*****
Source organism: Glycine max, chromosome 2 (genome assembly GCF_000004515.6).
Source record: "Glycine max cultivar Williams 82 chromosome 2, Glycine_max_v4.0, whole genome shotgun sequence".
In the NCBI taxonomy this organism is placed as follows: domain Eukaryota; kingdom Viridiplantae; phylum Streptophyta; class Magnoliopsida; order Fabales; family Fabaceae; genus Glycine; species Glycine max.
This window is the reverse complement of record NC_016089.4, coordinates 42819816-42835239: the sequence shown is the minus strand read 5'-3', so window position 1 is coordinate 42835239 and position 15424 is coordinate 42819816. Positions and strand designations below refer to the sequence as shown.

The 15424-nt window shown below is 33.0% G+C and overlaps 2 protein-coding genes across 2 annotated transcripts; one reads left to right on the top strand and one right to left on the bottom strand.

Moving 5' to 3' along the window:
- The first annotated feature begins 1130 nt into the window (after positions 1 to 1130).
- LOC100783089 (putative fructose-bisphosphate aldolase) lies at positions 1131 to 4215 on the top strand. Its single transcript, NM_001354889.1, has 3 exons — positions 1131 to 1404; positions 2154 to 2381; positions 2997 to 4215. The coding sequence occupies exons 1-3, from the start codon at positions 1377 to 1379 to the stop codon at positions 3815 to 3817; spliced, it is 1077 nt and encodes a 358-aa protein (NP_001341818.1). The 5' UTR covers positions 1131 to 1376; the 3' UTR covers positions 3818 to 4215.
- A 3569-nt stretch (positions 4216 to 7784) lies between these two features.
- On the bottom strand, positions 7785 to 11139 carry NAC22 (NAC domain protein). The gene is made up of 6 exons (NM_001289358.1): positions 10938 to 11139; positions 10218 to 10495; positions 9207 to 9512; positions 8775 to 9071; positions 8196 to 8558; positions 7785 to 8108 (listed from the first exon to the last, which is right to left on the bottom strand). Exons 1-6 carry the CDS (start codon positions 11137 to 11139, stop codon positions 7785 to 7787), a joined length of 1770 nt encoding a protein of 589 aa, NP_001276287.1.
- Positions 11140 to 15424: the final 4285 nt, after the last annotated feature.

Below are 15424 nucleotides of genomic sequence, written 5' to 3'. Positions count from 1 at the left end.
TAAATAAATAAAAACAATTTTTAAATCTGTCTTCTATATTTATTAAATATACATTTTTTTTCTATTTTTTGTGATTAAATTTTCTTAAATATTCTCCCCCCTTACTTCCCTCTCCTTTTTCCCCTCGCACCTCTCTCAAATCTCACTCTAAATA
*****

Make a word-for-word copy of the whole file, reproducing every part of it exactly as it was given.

Source organism: Glycine max, chromosome 2 (genome assembly GCF_000004515.6).
Source record: "Glycine max cultivar Williams 82 chromosome 2, Glycine_max_v4.0, whole genome shotgun sequence".
In the NCBI taxonomy this organism is placed as follows: domain Eukaryota; kingdom Viridiplantae; phylum Streptophyta; class Magnoliopsida; order Fabales; family Fabaceae; genus Glycine; species Glycine max.
This window is the reverse complement of record NC_016089.4, coordinates 42819816-42835239: the sequence shown is the minus strand read 5'-3', so window position 1 is coordinate 42835239 and position 15424 is coordinate 42819816. Positions and strand designations below refer to the sequence as shown.

The 15424-nt window shown below is 33.0% G+C and overlaps 2 protein-coding genes across 2 annotated transcripts; one reads left to right on the top strand and one right to left on the bottom strand.

Moving 5' to 3' along the window:
- The first annotated feature begins 1130 nt into the window (after positions 1 to 1130).
- LOC100783089 (putative fructose-bisphosphate aldolase) lies at positions 1131 to 4215 on the top strand. Its single transcript, NM_001354889.1, has 3 exons — positions 1131 to 1404; positions 2154 to 2381; positions 2997 to 4215. The coding sequence occupies exons 1-3, from the start codon at positions 1377 to 1379 to the stop codon at positions 3815 to 3817; spliced, it is 1077 nt and encodes a 358-aa protein (NP_001341818.1). The 5' UTR covers positions 1131 to 1376; the 3' UTR covers positions 3818 to 4215.
- A 3569-nt stretch (positions 4216 to 7784) lies between these two features.
- On the bottom strand, positions 7785 to 11139 carry NAC22 (NAC domain protein). The gene is made up of 6 exons (NM_001289358.1): positions 10938 to 11139; positions 10218 to 10495; positions 9207 to 9512; positions 8775 to 9071; positions 8196 to 8558; positions 7785 to 8108 (listed from the first exon to the last, which is right to left on the bottom strand). Exons 1-6 carry the CDS (start codon positions 11137 to 11139, stop codon positions 7785 to 7787), a joined length of 1770 nt encoding a protein of 589 aa, NP_001276287.1.
- Positions 11140 to 15424: the final 4285 nt, after the last annotated feature.

Below are 15424 nucleotides of genomic sequence, written 5' to 3'. Positions count from 1 at the left end.
TAAATAAATAAAAACAATTTTTAAATCTGTCTTCTATATTTATTAAATATACATTTTTTTTCTATTTTTTGTGATTAAATTTTCTTAAATATTCTCCCCCCTTACTTCCCTCTCCTTTTTCCCCTCGCACCTCTCTCAAATCTCACTCTAAATA